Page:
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Living Standards in Retirement: Accepted International Comparisons are Misleading

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  • Joachim R. Frick
  • Bruce Headey

Abstract

Accepted international assessments of living standards in retirement rely on comparing social pension incomes. These assessments conclude that European countries with contributory pension schemes provide retirees with higher living standards than liberal Anglo-American regimes in which many citizens rely on flat rate old age pensions. Comparisons based solely on pension incomes are potentially misleading because the living standards of retirees depend on their total economic resources, particularly their wealth. In this paper we make use of the wealth data in the German (SOEP) and Australian (HILDA) panels. Our revised ‘present value’ estimates of wealth suggest that Australian and German retirees have approximately the same living standards (mean and median), with much the same distribution (Gini).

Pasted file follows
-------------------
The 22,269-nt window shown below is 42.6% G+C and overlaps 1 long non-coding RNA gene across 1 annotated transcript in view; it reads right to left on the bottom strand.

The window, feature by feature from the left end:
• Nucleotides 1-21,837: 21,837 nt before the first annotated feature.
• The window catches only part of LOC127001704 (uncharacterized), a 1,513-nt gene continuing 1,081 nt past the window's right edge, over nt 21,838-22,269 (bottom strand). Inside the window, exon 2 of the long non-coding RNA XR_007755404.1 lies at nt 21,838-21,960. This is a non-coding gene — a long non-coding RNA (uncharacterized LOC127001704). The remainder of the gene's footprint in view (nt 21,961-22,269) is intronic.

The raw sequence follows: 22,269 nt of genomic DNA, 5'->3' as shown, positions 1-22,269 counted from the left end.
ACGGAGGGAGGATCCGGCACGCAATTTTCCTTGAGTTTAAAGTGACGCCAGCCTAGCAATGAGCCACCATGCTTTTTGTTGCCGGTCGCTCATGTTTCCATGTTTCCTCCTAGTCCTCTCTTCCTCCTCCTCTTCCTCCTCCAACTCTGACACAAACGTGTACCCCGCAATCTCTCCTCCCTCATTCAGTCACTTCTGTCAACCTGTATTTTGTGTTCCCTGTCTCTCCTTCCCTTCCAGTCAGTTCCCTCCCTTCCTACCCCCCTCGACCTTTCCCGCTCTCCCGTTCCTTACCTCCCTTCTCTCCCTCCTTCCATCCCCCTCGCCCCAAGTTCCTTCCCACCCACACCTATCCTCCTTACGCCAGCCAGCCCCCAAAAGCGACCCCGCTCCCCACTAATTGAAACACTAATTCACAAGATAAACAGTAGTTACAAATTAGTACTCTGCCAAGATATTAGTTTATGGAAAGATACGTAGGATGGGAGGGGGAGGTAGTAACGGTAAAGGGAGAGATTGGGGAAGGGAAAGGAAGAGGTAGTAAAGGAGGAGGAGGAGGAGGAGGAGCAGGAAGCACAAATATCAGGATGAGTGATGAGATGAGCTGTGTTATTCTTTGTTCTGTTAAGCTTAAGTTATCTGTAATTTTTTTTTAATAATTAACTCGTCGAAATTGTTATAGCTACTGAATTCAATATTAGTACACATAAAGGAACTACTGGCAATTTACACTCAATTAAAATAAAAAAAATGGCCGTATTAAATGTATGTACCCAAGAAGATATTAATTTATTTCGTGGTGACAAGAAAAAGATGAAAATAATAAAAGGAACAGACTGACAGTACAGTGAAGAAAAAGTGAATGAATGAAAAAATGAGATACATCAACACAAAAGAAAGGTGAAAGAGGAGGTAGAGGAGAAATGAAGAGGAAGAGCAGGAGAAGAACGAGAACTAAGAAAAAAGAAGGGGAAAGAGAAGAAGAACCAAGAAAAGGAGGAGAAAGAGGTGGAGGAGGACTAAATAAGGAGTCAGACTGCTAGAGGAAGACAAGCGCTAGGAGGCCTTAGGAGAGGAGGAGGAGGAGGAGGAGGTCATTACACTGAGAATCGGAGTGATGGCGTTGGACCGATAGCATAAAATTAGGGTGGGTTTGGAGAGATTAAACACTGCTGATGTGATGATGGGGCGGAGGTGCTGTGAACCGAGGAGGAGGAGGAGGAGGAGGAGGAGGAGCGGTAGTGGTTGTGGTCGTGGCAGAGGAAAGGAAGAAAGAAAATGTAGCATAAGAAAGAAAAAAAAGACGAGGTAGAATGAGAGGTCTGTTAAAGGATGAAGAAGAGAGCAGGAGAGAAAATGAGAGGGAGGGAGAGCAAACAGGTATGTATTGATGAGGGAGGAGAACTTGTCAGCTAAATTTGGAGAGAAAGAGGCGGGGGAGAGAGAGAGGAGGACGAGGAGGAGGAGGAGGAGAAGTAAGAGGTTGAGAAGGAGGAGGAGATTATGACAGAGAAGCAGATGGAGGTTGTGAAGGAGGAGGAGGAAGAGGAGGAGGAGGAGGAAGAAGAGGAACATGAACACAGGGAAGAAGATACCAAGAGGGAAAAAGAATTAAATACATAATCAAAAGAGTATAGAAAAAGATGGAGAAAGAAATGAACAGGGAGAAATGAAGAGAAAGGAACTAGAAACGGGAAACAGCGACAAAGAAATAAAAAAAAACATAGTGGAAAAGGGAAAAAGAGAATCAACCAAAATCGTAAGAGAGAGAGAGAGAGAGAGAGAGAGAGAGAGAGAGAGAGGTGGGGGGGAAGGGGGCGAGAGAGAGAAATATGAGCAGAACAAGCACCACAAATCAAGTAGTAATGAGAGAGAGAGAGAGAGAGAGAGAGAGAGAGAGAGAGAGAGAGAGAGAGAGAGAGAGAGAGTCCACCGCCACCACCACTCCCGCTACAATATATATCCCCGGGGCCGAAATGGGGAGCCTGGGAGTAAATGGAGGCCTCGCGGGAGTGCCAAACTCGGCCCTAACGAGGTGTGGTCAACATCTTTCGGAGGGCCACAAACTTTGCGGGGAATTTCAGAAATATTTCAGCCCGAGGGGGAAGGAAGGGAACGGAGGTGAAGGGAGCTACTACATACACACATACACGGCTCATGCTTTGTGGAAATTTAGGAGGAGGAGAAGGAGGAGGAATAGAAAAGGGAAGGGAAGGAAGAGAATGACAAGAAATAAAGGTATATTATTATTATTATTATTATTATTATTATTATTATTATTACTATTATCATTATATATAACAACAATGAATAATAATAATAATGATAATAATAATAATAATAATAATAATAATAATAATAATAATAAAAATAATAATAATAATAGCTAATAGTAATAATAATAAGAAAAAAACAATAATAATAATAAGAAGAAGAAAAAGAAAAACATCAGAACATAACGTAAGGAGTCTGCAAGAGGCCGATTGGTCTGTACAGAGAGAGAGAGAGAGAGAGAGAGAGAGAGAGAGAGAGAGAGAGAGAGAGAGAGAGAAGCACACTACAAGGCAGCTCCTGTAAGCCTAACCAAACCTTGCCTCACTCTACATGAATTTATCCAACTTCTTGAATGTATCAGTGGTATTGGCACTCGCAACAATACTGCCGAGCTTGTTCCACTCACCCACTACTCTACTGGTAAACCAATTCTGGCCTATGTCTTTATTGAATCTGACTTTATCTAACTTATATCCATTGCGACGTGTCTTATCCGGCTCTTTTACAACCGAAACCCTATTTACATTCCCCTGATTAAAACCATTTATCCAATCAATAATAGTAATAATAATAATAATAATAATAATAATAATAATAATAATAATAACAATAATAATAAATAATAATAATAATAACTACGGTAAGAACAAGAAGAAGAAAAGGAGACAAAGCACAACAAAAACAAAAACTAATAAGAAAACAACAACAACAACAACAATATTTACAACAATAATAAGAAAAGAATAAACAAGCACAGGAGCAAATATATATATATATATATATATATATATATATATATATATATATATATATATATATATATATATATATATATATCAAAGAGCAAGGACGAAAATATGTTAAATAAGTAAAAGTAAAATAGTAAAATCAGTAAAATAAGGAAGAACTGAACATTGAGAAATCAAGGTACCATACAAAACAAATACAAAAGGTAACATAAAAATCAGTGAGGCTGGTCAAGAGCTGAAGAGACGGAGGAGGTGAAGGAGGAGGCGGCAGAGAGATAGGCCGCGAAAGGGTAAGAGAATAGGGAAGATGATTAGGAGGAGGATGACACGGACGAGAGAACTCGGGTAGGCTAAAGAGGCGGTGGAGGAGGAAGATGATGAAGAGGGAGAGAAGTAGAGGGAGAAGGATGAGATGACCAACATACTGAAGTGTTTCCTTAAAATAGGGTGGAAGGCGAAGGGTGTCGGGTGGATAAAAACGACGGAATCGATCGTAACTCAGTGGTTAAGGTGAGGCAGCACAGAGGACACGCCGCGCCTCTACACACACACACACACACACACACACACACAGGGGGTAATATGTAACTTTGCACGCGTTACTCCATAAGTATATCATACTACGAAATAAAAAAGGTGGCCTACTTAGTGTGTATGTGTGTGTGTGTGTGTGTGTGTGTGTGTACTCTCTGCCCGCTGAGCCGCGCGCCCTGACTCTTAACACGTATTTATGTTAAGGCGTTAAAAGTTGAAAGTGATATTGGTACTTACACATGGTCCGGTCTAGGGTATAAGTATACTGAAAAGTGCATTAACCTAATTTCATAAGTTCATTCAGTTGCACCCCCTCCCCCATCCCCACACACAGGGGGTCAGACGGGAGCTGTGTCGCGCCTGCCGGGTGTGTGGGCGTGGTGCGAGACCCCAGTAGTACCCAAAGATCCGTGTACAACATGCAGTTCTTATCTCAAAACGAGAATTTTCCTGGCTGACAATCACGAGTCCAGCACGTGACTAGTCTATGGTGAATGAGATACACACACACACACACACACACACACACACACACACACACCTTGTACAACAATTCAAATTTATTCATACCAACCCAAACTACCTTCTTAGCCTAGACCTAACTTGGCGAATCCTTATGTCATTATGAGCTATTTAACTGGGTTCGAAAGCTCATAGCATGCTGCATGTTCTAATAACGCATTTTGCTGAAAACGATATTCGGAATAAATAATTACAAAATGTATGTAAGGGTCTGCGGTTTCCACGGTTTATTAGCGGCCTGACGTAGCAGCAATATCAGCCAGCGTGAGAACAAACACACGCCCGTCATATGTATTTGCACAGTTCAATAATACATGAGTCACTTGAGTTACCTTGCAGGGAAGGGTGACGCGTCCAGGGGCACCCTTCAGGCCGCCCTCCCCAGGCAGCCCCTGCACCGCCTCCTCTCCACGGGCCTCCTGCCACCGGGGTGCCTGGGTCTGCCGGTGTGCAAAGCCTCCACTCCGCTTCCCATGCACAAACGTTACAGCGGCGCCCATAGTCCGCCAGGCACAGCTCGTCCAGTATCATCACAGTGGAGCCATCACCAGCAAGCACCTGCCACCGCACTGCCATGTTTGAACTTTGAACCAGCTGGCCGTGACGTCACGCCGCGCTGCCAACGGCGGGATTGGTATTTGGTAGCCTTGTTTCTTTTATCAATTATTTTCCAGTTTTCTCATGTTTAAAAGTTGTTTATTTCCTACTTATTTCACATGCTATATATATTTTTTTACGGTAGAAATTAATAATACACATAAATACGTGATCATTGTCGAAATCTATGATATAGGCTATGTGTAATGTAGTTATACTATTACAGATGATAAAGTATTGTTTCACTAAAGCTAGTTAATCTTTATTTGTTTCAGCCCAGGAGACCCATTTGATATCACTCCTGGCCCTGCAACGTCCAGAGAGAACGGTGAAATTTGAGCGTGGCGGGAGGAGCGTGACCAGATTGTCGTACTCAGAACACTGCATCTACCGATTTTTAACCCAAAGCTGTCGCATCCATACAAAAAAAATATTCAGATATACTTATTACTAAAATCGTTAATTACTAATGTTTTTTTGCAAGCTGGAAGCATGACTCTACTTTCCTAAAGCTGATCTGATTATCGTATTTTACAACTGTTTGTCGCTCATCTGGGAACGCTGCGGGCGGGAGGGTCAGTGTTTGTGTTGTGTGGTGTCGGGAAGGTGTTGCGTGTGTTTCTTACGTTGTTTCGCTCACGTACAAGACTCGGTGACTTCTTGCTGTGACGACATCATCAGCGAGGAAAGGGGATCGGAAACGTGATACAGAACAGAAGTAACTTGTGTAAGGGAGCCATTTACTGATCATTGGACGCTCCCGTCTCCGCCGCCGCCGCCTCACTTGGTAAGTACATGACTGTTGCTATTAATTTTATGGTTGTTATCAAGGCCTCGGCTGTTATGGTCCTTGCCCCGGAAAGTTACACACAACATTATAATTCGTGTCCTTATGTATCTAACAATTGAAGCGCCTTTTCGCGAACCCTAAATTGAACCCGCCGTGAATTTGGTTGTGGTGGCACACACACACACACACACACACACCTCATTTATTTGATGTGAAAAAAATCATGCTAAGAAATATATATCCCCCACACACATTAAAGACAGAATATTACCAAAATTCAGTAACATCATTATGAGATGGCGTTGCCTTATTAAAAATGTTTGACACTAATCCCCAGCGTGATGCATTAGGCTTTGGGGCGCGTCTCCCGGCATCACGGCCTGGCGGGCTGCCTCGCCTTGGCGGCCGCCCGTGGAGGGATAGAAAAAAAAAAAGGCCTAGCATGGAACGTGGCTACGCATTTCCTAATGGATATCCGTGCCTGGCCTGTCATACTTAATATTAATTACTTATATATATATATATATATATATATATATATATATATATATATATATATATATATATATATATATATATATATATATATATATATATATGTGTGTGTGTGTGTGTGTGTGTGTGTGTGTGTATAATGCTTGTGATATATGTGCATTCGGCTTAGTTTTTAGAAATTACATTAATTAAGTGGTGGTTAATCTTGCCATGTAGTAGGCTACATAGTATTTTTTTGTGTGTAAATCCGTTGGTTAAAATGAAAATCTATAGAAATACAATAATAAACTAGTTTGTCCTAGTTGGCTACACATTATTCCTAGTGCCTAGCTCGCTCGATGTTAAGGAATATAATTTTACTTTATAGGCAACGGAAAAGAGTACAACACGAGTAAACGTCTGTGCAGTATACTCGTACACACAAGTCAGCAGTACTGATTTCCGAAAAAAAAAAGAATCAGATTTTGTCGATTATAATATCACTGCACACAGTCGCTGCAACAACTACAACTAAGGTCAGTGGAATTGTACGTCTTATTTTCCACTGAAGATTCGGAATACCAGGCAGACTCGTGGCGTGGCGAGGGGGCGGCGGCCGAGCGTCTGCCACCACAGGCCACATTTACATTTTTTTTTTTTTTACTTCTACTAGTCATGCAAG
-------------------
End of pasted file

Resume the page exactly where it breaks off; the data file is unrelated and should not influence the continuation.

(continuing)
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File URL: http://dx.doi.org/10.3790/schm.129.2.309
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Bibliographic Info

Article provided by Duncker & Humblot, Berlin in its journal Schmollers Jahrbuch.

Volume (Year): 129 (2009)
Issue (Month): 2 ()
Pages: 309-319

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Handle: RePEc:aeq:aeqsjb:v129_y2009_i1_q1_p309-319

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Cited by:
  1. Mathä, Thomas Y. & Porpiglia, Alessandro & Sierminska, Eva, 2011. "The immigrant/native wealth gap in Germany, Italy and Luxembourg," Working Paper Series 1302, European Central Bank.
  2. Andreas Peichl & Nico Pestel, 2010. "Multidimensional Measurement of Richness: Theory and an Application to Germany," SOEPpapers on Multidisciplinary Panel Data Research 295, DIW Berlin, The German Socio-Economic Panel (SOEP).
  3. Andreas Peichl & Nico Pestel, 2011. "Multidimensional affluence: Theory and applications to Germany and the US," Working Papers 218, ECINEQ, Society for the Study of Economic Inequality.

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